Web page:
Especially with a climbing harness it is important that it fits well. If something pinches and jams on the first route, the whole climbing session is no fun. However, I am of the opinion that comfortable or uncomfortable is not a question of price, but rather depends on one’s own physique and personal needs. If in doubt, just try them on. Cheap = inevitably uncomfortable, so that doesn’t necessarily correspond to the truth either. But comfort can also mean something else: Namely, what extras does the belt have and how easy is it to tighten or adjust?
Here, too, you have to ask yourself what your personal needs are. For example, if you mainly go indoor sport climbing, you don’t usually need a fully adjustable harness. Even a lot of gear loops or eyelets for ice screws are rather unimportant. It is much more important that the harness is easy to put on, that the buckles run well and are intuitive to use. Fortunately, all this is not necessarily a question of price. A clear question mark should therefore be added to the statement “cheap = super uncomfortable”.
When it comes to climbing equipment, the weight of individual items of equipment sometimes varies widely. And it is also clear that what weighs less, but can still do the same as its heavier colleague, is sometimes significantly more expensive. Let’s take a closer look at the example from the beginning. There are express sets that weigh only a fraction of standard express sets. It can happen that the currently lightest expresses on the market weigh only half as much as “normal” express sets.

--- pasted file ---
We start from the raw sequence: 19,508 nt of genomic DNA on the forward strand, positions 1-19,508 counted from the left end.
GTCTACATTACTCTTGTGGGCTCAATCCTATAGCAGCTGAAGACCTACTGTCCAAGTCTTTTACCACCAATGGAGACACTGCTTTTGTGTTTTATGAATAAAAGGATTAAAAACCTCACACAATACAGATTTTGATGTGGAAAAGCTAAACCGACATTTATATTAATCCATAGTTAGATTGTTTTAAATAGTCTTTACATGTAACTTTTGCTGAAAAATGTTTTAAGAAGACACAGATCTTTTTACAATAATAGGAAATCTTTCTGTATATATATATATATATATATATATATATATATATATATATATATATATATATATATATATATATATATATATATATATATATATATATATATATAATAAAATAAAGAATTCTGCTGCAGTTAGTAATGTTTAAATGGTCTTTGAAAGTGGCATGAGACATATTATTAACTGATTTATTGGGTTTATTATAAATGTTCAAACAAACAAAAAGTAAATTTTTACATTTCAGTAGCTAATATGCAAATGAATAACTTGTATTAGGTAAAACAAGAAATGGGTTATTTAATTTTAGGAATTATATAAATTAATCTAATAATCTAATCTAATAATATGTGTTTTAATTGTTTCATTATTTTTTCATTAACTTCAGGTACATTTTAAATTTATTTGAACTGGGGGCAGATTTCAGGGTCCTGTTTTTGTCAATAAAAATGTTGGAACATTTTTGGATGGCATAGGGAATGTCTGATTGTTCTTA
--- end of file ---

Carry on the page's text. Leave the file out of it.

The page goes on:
Depending on the version, there are values ranging from around 65 grams to approx. 125 grams. In between, there is practically everything at different prices. If you ask why, you will quickly see that a special carabiner design and a strap made of light Dyneema make the lightweight construction possible. That this has an impact on the price is hardly surprising. Nevertheless, you should ask yourself what you will mainly use the equipment for.
For example, if this is done in alpine climbing or big walls, it is worth looking more closely at the weight. Those who feel at home in the upper levels of difficulty will certainly have special requirements. But especially for beginners or climbers who mainly use the climbing garden at home, it makes sense to weigh up price and weight.
Backpacks are virtually omnipresent in mountain sports. No wonder, you can pack things into them, they are much more comfortable to carry than, for example, grandma’s old jute bag and you can search around in them for ages without finding the desired item. But joking aside: from cycling to trekking tours, there is almost no area for which there is not a special backpack.
So it’s no wonder that the individual models sometimes look very different. But they all have one thing in common: they have to withstand a lot. Nevertheless, in this area, too, it is the weight, the quality of the carrying frame or the general equipment and size that primarily affect the price. Numerous models on the market show that this does not necessarily have to be at the expense of robustness or durability.